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The roles of Wood Science in combatting Illegela Timber Harvest and Trade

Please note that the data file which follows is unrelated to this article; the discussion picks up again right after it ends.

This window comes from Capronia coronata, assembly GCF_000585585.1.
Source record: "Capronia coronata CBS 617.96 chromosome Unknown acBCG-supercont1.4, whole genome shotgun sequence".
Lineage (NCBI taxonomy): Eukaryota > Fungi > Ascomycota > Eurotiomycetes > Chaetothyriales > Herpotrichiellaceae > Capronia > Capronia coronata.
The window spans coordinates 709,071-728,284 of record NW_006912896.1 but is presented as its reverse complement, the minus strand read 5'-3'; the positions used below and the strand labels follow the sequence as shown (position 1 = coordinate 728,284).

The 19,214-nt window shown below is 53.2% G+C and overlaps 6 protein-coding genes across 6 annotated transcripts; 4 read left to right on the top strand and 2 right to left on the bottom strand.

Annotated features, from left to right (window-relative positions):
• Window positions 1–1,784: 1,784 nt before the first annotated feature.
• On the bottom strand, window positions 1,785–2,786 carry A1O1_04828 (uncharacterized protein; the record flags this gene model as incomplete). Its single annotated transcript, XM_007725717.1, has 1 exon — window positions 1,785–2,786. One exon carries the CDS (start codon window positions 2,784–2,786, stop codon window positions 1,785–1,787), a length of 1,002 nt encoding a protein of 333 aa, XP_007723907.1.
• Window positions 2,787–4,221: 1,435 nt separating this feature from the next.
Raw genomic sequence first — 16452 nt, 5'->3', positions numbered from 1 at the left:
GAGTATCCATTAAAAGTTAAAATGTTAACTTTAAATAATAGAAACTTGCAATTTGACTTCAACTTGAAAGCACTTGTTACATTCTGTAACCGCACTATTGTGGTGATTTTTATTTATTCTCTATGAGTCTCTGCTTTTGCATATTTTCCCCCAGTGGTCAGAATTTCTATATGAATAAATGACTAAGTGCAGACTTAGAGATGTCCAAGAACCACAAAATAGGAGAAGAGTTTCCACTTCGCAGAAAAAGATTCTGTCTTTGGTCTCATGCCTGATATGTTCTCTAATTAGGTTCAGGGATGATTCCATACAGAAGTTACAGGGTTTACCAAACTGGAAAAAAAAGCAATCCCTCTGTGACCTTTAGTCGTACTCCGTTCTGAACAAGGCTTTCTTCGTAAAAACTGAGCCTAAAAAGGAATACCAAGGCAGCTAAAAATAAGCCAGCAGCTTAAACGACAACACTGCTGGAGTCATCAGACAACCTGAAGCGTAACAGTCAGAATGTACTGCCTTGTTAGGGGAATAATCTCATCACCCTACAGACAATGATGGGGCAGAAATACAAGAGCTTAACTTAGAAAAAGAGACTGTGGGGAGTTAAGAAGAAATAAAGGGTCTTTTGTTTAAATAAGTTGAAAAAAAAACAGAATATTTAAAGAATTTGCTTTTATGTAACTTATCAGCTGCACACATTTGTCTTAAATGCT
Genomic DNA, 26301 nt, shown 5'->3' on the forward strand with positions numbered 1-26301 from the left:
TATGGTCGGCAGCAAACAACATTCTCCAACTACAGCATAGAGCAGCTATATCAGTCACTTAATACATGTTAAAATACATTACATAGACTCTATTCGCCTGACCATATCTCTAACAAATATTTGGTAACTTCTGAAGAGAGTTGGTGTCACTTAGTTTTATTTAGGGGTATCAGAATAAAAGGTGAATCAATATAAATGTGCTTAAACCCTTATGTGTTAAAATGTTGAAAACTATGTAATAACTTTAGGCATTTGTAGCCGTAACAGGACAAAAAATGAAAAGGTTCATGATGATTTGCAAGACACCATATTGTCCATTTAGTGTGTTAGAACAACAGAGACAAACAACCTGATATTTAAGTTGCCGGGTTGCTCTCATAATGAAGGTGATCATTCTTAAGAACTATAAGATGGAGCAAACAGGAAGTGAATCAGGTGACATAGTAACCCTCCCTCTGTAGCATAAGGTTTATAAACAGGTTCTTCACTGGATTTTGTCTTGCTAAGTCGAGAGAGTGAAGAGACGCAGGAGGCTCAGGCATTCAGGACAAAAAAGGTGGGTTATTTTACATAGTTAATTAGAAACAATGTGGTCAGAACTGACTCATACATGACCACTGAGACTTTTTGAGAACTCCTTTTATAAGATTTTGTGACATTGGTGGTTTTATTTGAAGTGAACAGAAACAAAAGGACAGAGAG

The earliest pioneer of botany Theophrastus (372-287 BC) already linked certain wood attributes to provenance, and in 1682 AD the early microscopist Antoni van Leeuwenhoek related the anatomy and growth ring structure of Oak and Spruce to latitude of origin. However, macroscopic and microscopic wood identification had to wait until the twentieth century to become of age. Implementing national and international legislation to combat illegal logging requires robust botanical identification (ID) of protected species, and often also accurate provenancing of the timber. Recently many new tool kits for wood ID, provenancing, and age determination have become available. In addition to macroscopic and microscopic ID we now can use machine vision, genetic barcoding, mass and infrared spectroscopy, stable isotopes, tree ring and radio-carbon analysis. The building and mining of big databases in all these fields is crucial to success. All the approaches have tremendous potential, but also still face serious bottle necks for legal application. For instance wood anatomical ID builds on large well-documented collections and databases (notably InsideWood), but microstructure tends to be genus- rather than species-specific. DNA sequences are species, population, or even specimen specific but difficult to amplify from treated (dried and heated) heartwood, although there are breakthroughs using Single Nucleotide Polymorphisms (SNPS). Mass Spectroscopy (DART TOFMs) and Near Infrared Spectroscopy (NIRS) hold great promise, but still require the building of large databases from multiple authenticated reference samples of thousands of species. Stable Isotopes help to provenance for certain climatic zones, but the transitional nature of climatic zonation limits their use for legal applications. Recently the International Association of Wood Anatomists (IAWA) has formed a working group to actively promote interdisciplinary and international cooperation in these fields: WRAITH, Wood Research Against Illegal Timber Harvest. Such cooperation, notably data-sharing, is indeed a must for success of forensic wood science in combatting illegal timber logging and trade.